Prof. Carlos García-Alonso is Deputy Vice-Chancellor of the Loyola University Andalucía. He is an Agricultural Engineer, PhD. His areas of research are Operational research, Modeling, Simulation models and computational economy and Management of the uncertainty (Generalized information theory and Fuzzy logic). He has played a central role in the development of health systems engineering in Spain. Carlos R. García-Alonso has designed and developed the following software prototypes (main designs): computer-based system for the assessment of autocorrelation geographical analysis (to identify and locate highly significant –prevalence and incidence- spatial areas mainly for health care), computer-based system for the evaluation of relative technical efficiency (health care management) and a simulation model for the assessment of illnesses costs (health care management). All of them are hybrid models that include: a simulation engine, a fuzzy inference engine (for expert knowledge management) and, finally, an operational or a statistical model (cost analysis, autocorrelation analysis, relative efficiency, etc.). He is the secretary of the research reference network PSICOST and has participated in major Horizon 2020 European projects in mental health economics and service research such as REFINEMENT and PECUNIA.
Katherine is Senior Lecturer, ANU Fenner School of Environment and Society, and President of the Australian-French Association for Research and Innovation (AFRAN). Katherine is Research Lead at the 3A Institute – the ANU’s first innovation institute with the mission of building a new applied science to ‘manage the machines’. Katherine’s current research work focusses on the challenges of implementing collaborative approaches to policy and action for sustainable development. In this field, she has recently worked in Europe and the Asia-Pacific on projects related to international science and technology cooperation, water governance, risk management, sustainable urban development and climate change adaptation. Katherine has produced over 100 academic publications including 4 books and and a diverse range of book chapters, papers, reports and edited collections. Katherine has been the ANU’s European Research Development Manager. Katherine has previously worked in the ANU’s Centre for European Studies, Centre for Policy Innovation and the H.C. Coombs Policy Forum at the Crawford School of Public Policy on a range of Australian Public Service – ANU and international cooperation projects, including the PACE-Net and PACE-Net+ EU projects on developing Pacific-European bi-regional dialogue on science, technology and innovation. Katherine has received many awards and honours for her work including a John Monash Scholarship and being elected as a Fellow of the Peter Cullen Water and Environment Trust. She has served on the ACT (2009-2011, 2015-2016) and National (2013-2014) Selection Panels for the John Monash Scholarships. Katherine currently serves as a member of the National Committee on Water Engineering (Engineers Australia), director and board member of the Peter Cullen Water and Environment Trust, a member of the Initiatives of the Future of Great Rivers and is the Editor of the Australasian Journal of Water Resources.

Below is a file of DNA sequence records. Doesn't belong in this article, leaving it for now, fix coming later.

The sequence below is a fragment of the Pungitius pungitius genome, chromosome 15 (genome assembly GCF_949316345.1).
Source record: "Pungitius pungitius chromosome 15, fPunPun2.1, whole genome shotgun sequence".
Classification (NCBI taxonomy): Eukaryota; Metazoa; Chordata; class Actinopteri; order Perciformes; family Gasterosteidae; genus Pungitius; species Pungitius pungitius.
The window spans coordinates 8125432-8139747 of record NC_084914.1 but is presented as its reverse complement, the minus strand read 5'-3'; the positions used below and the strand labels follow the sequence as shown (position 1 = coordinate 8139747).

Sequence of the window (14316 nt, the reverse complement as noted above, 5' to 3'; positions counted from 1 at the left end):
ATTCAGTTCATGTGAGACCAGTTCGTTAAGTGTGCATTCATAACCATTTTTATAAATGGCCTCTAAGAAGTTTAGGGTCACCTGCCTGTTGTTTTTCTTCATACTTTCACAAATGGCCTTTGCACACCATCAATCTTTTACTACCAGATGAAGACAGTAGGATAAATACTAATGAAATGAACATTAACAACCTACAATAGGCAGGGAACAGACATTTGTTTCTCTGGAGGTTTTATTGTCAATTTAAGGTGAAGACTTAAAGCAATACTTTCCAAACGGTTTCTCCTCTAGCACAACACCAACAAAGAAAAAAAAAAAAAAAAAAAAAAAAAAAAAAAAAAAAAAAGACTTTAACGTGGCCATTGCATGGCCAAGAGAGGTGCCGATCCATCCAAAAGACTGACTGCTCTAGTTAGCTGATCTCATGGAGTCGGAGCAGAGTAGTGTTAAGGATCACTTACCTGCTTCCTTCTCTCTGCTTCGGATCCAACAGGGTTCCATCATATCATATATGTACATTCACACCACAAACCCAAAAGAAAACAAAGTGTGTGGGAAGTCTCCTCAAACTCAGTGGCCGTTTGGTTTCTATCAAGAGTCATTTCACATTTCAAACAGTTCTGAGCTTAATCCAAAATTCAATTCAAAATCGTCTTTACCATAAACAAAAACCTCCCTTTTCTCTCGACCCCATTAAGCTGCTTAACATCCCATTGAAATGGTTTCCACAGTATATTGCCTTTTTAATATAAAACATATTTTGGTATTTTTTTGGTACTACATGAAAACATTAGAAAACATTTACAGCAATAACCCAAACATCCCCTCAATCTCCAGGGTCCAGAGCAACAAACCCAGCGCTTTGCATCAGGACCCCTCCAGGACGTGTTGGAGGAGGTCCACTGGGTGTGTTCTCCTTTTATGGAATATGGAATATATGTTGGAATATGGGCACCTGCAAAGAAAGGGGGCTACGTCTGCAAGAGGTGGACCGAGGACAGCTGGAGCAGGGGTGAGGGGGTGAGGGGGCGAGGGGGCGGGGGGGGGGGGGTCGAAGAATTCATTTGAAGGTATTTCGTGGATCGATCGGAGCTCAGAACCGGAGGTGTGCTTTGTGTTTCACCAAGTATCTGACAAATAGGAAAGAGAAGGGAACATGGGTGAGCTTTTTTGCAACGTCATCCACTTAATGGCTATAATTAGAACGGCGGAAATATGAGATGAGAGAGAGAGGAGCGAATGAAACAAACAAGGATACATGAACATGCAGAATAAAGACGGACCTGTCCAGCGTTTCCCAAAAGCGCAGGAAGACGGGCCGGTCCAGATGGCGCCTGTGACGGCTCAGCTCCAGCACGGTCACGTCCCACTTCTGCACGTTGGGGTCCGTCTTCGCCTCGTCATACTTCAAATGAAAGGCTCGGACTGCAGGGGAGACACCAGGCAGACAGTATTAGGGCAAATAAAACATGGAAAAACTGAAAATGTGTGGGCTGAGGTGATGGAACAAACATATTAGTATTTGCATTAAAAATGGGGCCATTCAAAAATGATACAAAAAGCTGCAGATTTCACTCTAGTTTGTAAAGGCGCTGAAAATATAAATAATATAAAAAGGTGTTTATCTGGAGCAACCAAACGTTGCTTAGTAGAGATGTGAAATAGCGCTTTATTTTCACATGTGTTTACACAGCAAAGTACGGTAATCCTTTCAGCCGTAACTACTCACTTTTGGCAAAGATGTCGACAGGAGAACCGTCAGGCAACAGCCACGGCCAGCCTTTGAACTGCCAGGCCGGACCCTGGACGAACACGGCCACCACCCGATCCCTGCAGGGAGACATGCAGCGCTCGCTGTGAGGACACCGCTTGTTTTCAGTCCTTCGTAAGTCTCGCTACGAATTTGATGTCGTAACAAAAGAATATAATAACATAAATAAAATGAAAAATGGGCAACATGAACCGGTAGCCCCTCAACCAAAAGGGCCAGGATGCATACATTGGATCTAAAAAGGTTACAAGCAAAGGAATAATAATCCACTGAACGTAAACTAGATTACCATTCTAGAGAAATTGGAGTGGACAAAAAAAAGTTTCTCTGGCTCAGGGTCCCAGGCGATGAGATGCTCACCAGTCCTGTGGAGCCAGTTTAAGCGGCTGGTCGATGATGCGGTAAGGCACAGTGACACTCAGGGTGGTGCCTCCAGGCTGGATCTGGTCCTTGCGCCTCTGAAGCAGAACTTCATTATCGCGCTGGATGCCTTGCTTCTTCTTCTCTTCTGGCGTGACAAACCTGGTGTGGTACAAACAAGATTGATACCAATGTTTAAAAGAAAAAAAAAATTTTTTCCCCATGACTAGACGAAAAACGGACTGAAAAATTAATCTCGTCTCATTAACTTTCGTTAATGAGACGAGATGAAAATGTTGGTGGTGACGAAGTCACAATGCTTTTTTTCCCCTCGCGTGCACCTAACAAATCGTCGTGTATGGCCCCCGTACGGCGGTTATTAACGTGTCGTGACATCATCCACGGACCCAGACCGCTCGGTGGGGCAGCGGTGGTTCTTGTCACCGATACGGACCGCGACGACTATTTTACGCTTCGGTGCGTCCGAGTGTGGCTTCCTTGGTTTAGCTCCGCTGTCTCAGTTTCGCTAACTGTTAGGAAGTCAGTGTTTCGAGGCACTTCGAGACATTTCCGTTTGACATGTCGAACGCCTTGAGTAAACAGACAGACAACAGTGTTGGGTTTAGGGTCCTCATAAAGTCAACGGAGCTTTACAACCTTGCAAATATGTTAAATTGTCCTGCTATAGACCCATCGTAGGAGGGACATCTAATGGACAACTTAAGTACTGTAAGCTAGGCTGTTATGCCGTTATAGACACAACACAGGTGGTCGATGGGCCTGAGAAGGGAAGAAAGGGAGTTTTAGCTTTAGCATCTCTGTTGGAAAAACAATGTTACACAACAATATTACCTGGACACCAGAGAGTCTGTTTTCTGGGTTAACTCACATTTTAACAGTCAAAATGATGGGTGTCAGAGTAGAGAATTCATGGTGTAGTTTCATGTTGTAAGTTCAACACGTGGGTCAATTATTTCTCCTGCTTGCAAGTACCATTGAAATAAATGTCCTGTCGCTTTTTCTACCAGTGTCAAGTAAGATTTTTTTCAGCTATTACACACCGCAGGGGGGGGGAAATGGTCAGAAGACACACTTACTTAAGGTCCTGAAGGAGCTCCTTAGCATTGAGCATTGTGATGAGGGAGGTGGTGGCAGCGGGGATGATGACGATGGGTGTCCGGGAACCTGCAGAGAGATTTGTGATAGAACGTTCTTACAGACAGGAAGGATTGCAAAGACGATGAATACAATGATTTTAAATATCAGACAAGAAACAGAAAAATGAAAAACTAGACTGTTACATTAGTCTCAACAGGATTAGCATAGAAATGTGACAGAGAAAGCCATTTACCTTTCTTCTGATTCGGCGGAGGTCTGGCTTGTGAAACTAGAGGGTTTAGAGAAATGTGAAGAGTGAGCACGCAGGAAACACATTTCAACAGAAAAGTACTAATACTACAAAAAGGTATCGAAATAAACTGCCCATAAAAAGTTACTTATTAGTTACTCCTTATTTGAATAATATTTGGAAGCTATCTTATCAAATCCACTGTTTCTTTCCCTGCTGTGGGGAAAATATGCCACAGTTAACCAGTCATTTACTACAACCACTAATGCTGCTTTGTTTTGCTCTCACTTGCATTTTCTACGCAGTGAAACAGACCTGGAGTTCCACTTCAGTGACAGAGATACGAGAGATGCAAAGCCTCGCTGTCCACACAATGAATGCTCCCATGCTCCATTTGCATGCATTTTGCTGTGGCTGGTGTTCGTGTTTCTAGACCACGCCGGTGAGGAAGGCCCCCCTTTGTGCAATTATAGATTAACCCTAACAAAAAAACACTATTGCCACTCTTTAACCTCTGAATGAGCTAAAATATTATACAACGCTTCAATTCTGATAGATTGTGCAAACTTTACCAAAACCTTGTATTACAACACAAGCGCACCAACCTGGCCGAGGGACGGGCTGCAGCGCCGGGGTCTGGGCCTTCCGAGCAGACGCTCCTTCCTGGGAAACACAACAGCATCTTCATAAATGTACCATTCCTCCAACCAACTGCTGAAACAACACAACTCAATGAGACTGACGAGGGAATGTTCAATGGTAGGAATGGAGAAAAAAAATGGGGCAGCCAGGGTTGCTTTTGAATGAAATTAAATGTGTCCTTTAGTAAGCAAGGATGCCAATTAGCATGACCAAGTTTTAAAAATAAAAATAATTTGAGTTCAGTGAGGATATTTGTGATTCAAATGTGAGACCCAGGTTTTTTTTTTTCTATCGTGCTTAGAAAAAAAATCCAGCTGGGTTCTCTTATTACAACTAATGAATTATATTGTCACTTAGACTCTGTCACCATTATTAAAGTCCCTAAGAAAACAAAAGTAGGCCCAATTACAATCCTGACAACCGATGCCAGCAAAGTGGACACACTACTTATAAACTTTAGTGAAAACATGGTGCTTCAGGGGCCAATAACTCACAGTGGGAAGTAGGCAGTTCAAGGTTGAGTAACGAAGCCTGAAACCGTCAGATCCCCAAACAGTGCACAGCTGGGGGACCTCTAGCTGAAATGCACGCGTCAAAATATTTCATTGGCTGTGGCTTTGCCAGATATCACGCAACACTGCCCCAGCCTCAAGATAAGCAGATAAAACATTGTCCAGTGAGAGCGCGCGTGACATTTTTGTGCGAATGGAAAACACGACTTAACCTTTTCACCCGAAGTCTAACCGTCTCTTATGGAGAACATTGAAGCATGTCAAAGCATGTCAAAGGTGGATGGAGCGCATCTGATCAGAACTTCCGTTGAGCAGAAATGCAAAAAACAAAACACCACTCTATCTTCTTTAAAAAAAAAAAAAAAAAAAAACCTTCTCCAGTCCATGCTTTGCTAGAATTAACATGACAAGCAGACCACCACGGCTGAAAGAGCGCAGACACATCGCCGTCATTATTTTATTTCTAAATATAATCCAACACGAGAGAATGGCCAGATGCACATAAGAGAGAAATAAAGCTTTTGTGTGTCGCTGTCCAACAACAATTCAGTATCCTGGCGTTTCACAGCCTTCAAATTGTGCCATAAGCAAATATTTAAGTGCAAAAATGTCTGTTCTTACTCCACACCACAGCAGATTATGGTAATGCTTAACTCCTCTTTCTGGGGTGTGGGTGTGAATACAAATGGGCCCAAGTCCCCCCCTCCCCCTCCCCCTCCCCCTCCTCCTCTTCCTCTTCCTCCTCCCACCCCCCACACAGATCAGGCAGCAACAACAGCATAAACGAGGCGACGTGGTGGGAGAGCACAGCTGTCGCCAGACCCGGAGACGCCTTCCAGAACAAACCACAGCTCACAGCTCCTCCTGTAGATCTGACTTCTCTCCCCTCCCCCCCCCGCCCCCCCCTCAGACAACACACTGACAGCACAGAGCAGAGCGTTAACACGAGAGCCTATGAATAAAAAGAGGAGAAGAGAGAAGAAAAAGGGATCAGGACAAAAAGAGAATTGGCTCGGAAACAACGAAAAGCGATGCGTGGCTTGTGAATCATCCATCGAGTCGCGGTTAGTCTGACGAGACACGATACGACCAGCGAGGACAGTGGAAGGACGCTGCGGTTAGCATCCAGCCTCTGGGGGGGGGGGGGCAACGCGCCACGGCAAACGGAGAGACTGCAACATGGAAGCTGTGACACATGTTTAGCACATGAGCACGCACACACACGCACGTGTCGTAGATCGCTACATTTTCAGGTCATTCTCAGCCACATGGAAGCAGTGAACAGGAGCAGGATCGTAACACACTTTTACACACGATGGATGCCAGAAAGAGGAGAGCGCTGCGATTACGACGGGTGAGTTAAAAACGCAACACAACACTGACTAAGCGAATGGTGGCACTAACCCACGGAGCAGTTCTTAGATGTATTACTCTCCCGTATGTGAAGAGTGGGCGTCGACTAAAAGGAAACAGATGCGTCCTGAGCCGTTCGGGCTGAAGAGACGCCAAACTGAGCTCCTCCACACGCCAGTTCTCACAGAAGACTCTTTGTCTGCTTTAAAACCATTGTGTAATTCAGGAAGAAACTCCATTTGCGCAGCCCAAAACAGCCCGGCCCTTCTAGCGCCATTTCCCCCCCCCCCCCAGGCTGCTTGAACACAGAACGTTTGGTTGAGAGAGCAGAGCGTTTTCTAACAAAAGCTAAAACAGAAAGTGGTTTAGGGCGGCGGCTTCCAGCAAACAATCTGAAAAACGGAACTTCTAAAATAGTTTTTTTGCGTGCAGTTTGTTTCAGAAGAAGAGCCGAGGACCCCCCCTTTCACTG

Prof. Lucas is a medically trained epidemiologist and specialist public health physician. She holds adjunct positions at James Cook University and the Telethon Kids Institute, University of Western Australia. Lucas completed science and medical degrees in 1975 and 1979 (respectively) at the University of Auckland, and worked in clinical settings before completing a Masters of Public Health and Tropical Medicine from James Cook University (2000). She received the Australasian College of Tropical Medicine Medal for highest achievement in that course. In 2004 Lucas completed a PhD in Epidemiology and Population Health, examining psychological and social stress effects on immune function. Simultaneous with her PhD work, Lucas was the main contributing author to the WHO Global Burden of Disease due Ultraviolet Radiation assessment, developing the methodology and undertaking all analyses for that work. In 2005 Lucas was awarded Fellowship of the Faculty of Public Health Medicine. She was a reviewer, then author and now panel member and author of the “Health impacts of ozone depletion” chapters in the 2003, 2007 and 2011 reports of the UNEP Environmental Effects Assessment Panel for the Montreal Protocol on Ozone Depletion. Since completing her PhD, Lucas has led internationally recognized research, developed national and international collaborations, been highly successful in seeking funding for ongoing work and participated in the translation of that work into sun exposure policy. She has had an active teaching role at the ANU Medical School (ANUMS) and been instrumental in the development of epidemiology and biostatistics short courses at the National Centre for Epidemiology and Population Health (NCEPH). She supervises a growing number of doctoral students at ANU and elsewhere and actively contributes to NCEPH, the ANU and the wider academic and general community.